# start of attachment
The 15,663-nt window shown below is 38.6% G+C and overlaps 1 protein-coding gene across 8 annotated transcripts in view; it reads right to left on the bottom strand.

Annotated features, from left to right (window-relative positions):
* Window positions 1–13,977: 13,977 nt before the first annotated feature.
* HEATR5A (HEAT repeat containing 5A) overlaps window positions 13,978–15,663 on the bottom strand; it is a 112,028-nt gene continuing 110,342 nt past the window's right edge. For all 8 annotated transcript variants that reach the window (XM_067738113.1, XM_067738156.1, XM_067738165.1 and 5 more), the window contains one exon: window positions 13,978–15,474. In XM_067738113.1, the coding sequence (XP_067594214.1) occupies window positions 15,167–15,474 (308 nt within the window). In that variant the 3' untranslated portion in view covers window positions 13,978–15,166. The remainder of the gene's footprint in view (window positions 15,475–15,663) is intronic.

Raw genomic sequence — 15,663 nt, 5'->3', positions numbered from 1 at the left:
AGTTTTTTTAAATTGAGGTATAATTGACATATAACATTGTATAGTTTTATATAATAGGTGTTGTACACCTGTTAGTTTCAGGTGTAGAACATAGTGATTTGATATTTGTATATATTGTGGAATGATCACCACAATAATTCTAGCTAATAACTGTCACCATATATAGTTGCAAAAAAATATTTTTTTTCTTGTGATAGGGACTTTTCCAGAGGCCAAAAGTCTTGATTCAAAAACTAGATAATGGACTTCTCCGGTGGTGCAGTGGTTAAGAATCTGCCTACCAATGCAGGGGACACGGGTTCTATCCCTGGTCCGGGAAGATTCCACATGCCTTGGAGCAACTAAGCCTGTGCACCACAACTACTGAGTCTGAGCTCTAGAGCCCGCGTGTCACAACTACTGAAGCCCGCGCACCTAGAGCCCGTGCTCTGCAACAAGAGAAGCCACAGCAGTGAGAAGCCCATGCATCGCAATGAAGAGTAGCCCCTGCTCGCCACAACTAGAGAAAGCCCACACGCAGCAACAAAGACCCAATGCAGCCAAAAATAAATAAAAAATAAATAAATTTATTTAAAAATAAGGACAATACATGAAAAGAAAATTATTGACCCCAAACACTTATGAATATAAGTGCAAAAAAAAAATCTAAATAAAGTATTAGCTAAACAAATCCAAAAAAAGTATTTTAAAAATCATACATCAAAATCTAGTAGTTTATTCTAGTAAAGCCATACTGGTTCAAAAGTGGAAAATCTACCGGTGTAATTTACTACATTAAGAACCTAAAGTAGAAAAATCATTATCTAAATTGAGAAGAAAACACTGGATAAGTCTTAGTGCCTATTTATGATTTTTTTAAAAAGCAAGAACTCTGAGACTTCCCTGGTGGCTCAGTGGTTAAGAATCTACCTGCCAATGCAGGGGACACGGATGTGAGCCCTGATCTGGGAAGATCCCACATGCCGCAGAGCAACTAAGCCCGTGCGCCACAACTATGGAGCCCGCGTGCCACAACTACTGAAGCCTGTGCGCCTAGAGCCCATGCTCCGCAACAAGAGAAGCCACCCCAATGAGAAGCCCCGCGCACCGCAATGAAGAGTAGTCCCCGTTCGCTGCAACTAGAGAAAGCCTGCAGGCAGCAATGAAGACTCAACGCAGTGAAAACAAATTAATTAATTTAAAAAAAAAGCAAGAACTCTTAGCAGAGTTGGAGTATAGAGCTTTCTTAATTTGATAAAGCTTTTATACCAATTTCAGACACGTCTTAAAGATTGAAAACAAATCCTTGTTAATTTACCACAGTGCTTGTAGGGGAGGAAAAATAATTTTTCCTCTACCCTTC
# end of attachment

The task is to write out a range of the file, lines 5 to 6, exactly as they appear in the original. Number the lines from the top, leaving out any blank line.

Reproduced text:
Raw genomic sequence — 15,663 nt, 5'->3', positions numbered from 1 at the left:
AGTTTTTTTAAATTGAGGTATAATTGACATATAACATTGTATAGTTTTATATAATAGGTGTTGTACACCTGTTAGTTTCAGGTGTAGAACATAGTGATTTGATATTTGTATATATTGTGGAATGATCACCACAATAATTCTAGCTAATAACTGTCACCATATATAGTTGCAAAAAAATATTTTTTTTCTTGTGATAGGGACTTTTCCAGAGGCCAAAAGTCTTGATTCAAAAACTAGATAATGGACTTCTCCGGTGGTGCAGTGGTTAAGAATCTGCCTACCAATGCAGGGGACACGGGTTCTATCCCTGGTCCGGGAAGATTCCACATGCCTTGGAGCAACTAAGCCTGTGCACCACAACTACTGAGTCTGAGCTCTAGAGCCCGCGTGTCACAACTACTGAAGCCCGCGCACCTAGAGCCCGTGCTCTGCAACAAGAGAAGCCACAGCAGTGAGAAGCCCATGCATCGCAATGAAGAGTAGCCCCTGCTCGCCACAACTAGAGAAAGCCCACACGCAGCAACAAAGACCCAATGCAGCCAAAAATAAATAAAAAATAAATAAATTTATTTAAAAATAAGGACAATACATGAAAAGAAAATTATTGACCCCAAACACTTATGAATATAAGTGCAAAAAAAAAATCTAAATAAAGTATTAGCTAAACAAATCCAAAAAAAGTATTTTAAAAATCATACATCAAAATCTAGTAGTTTATTCTAGTAAAGCCATACTGGTTCAAAAGTGGAAAATCTACCGGTGTAATTTACTACATTAAGAACCTAAAGTAGAAAAATCATTATCTAAATTGAGAAGAAAACACTGGATAAGTCTTAGTGCCTATTTATGATTTTTTTAAAAAGCAAGAACTCTGAGACTTCCCTGGTGGCTCAGTGGTTAAGAATCTACCTGCCAATGCAGGGGACACGGATGTGAGCCCTGATCTGGGAAGATCCCACATGCCGCAGAGCAACTAAGCCCGTGCGCCACAACTATGGAGCCCGCGTGCCACAACTACTGAAGCCTGTGCGCCTAGAGCCCATGCTCCGCAACAAGAGAAGCCACCCCAATGAGAAGCCCCGCGCACCGCAATGAAGAGTAGTCCCCGTTCGCTGCAACTAGAGAAAGCCTGCAGGCAGCAATGAAGACTCAACGCAGTGAAAACAAATTAATTAATTTAAAAAAAAAGCAAGAACTCTTAGCAGAGTTGGAGTATAGAGCTTTCTTAATTTGATAAAGCTTTTATACCAATTTCAGACACGTCTTAAAGATTGAAAACAAATCCTTGTTAATTTACCACAGTGCTTGTAGGGGAGGAAAAATAATTTTTCCTCTACCCTTC